T: round as one might expect, but also rich, sweet, gummy, and lip smacking good
Score: 13.5
Price: 21 euros

 

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2009 Réserve de la Comtesse, Pauillac
One expects a great deal from a “super-second” that is universally appreciated, especially in a vintage like this. I was not disappointed.
C: OK, medium-deep, not entirely clear
N: a little simple, but reminiscent of the grand vin. Sweet with graphite overtones.
T: round and sensual with lovely soft tannin. Great finish and showing very well at present (can be enjoyed as of now), but will be fine for the next 5 years. Good acidity.
Score: 14.5
Price: 42 euros

On to the Right Bank…

 

2012 La Fleur Laroze, Saint Emilion
I am not very familiar with this 27-hectare grand cru classé.
C: light and bright
N: a little green and rustic but with deep fruit even so
T: big with good minerality
Score: 12.5
Price: 13.50 euros

2012 Clos La Gaffelière, Saint Emilion
I am not alone in having some severe disappointments in the premier grand cru classé Ch. La Gaffelière. But the owners have called in consultant Stéphane Derenoncourt and things have changed for the better.
C: medium light
N: lovely, pure, perfumed
T: very soft and upfront, melts in the mouth. Drink sooner rather than later. More voluptuous and big breasted than serious, but lots of pleasure there…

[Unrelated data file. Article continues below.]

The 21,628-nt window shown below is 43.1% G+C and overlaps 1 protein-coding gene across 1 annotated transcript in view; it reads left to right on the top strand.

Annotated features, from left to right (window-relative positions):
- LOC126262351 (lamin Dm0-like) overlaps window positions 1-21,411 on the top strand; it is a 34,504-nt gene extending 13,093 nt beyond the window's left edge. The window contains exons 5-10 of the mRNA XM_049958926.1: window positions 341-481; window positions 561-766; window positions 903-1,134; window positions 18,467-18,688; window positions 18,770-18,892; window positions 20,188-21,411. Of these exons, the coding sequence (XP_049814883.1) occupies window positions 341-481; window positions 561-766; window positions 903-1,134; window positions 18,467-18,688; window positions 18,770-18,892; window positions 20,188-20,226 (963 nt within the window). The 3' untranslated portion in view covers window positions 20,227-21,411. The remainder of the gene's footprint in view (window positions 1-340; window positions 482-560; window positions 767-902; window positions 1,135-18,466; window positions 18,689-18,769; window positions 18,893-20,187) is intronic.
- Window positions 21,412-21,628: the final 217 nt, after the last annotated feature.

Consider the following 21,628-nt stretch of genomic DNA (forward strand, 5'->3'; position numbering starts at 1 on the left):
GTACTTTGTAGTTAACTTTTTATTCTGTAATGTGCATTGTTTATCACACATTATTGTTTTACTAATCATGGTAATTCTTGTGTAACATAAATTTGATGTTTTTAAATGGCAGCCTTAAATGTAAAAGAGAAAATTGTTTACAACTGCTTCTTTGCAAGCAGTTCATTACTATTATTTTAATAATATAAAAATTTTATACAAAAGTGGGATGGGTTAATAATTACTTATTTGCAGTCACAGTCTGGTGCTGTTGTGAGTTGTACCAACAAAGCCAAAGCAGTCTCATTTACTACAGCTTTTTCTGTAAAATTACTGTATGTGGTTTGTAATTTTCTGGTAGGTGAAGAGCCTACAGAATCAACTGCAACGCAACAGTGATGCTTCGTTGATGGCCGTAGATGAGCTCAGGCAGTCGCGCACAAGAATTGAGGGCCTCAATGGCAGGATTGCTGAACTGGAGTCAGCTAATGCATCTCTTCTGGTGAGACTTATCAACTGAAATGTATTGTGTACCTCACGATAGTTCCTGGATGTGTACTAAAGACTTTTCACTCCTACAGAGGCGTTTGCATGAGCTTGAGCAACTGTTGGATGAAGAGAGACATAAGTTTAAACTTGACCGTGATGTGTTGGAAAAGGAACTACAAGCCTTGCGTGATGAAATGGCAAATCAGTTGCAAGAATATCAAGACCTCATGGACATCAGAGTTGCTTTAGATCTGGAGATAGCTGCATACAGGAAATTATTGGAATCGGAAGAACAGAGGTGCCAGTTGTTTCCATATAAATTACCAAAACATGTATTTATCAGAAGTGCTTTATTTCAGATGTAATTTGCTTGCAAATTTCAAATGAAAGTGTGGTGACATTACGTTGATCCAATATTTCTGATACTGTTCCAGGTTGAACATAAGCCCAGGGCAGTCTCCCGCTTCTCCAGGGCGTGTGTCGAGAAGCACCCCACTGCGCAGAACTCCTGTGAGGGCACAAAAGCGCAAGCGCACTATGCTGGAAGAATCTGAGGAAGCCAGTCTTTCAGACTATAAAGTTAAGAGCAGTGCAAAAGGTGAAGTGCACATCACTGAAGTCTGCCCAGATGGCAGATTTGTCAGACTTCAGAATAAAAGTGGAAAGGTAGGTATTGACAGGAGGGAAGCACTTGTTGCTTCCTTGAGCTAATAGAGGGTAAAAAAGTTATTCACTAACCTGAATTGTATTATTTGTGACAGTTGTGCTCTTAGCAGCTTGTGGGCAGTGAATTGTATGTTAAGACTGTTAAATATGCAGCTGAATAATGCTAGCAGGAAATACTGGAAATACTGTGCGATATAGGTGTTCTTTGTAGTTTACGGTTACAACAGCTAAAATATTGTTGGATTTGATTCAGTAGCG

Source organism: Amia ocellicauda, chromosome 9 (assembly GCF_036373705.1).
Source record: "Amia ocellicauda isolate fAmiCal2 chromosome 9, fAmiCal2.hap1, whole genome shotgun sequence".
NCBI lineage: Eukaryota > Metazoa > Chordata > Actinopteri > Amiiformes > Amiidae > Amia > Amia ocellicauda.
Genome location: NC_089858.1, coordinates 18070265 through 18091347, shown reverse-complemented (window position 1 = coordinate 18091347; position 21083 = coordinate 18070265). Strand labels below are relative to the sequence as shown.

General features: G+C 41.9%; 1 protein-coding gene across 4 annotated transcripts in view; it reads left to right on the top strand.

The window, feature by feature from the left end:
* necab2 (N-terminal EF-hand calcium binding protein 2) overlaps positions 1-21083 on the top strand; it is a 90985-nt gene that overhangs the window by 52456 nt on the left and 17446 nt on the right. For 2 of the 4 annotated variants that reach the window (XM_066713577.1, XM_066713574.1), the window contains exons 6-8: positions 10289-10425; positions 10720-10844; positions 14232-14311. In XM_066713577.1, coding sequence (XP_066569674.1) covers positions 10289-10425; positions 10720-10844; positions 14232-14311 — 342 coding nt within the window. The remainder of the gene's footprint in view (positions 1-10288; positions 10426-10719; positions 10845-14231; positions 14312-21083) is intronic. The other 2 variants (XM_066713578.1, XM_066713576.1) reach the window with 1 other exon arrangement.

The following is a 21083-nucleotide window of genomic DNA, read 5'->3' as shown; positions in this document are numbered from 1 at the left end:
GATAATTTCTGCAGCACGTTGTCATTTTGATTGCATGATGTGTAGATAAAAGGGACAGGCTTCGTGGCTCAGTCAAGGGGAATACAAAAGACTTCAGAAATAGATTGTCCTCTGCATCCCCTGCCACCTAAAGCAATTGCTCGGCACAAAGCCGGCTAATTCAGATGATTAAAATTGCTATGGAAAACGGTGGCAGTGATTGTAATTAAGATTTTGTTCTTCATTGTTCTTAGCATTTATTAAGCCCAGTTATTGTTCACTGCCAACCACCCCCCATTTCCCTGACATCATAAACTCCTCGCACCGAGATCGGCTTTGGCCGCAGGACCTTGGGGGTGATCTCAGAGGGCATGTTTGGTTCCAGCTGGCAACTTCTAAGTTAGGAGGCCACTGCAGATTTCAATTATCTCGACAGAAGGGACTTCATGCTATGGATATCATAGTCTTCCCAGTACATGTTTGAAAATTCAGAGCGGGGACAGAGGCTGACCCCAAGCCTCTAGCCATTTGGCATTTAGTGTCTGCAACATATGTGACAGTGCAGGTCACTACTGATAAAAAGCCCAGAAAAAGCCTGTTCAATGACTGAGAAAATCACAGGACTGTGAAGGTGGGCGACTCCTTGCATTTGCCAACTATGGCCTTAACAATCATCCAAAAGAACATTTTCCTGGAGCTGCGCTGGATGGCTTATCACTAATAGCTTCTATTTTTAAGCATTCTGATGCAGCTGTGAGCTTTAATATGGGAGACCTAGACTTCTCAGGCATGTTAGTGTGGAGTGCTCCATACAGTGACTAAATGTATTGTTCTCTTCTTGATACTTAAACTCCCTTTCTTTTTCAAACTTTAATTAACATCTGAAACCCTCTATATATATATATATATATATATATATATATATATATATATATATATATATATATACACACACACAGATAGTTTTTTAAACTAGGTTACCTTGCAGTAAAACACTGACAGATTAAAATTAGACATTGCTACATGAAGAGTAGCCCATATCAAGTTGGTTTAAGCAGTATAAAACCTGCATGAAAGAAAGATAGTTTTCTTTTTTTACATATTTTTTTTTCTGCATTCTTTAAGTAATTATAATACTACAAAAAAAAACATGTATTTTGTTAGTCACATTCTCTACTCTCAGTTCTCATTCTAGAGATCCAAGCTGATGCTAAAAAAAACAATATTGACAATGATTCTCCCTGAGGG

Score: “objectively” 13, but this is a joy to drink
Price: 19 euros – tremendous value for money.

2012 Dauphin de Grand Pontet, Saint Emilion
I’ve not often tasted wine from the 14-hectare grand cru classé Grand Pontet.
C: satisfyingly dark with purple highlights
N: a little weedy along with ripe and candied fruit overtones. Sweet and fairly simple with good, understated oak
T: round, big, and a little hot on the palate. Honest and foursquare, like a rich peasant.
Score: 12
Price: 13 euros

2009 Filia de Grand Mayne, Saint-Emilion
This 18-hectare classified growth has a strong following.
C: very deep
N: coffee, blackberry jelly, and a little rustic
T: big mouthful of wine but a little hollow (weak on the middle palate). Modern with some heat on the finish. Hearty, but lacks finesse. One wonders why the second wine has to be this concentrated. Perhaps a feature of the vintage…
Score: 12
Price: 16 euros

2010 Haut-Faugères, Saint-Emilion (sorry, not shown)
Faugères was promoted to grand cru classé status, and enjoys a good reputation, like the other Silvio Denz wines.
C: very dark and good
N: slightly oxidized
T: better on palate, but top-heavy and still off
Score: not scored
Price: 16 euros

2009 Croix de Beauséjour, Saint-Emilion
This second wine of Château Beauséjour (Duffau-Lagarosse) was a great discovery.
C: fine, with a deep core and slightly browning rim
N: lovely understated cherry-vanilla bouquet, that only lacks some depth
T: nice mouthfeel. Lush and rich, but backed up by fine minerality. Classic. Very good indeed. Drink now until 2022.
Score: 14.5
Price: 39 euros

2011 Marquis de Bellefont, Saint-Emilion
One of the newly-promoted grand crus classes, Bellefont-Belcier is 14-hectare estate recently acquired by a Chinese firm.
C: bit cloudy
N: oak, and more toasty oak, with coffee overtones, that overrides the fruit
T: overdone, intrinsic softness marked by bitterness. Another look needs to be taken at barrel ageing.
Score: 10
Price: 15.50 euros

 

 

After the tasting, my friend Pierre and I had lunch at the Cochon Volant, a nearby restaurant. This is a wonderful, earthy place featuring the best of cusine from Southwest France. Warning: portions are enormous!
We enjoyed a 2009 Ch. Moulin-à-Vent (Moulis) with lunch.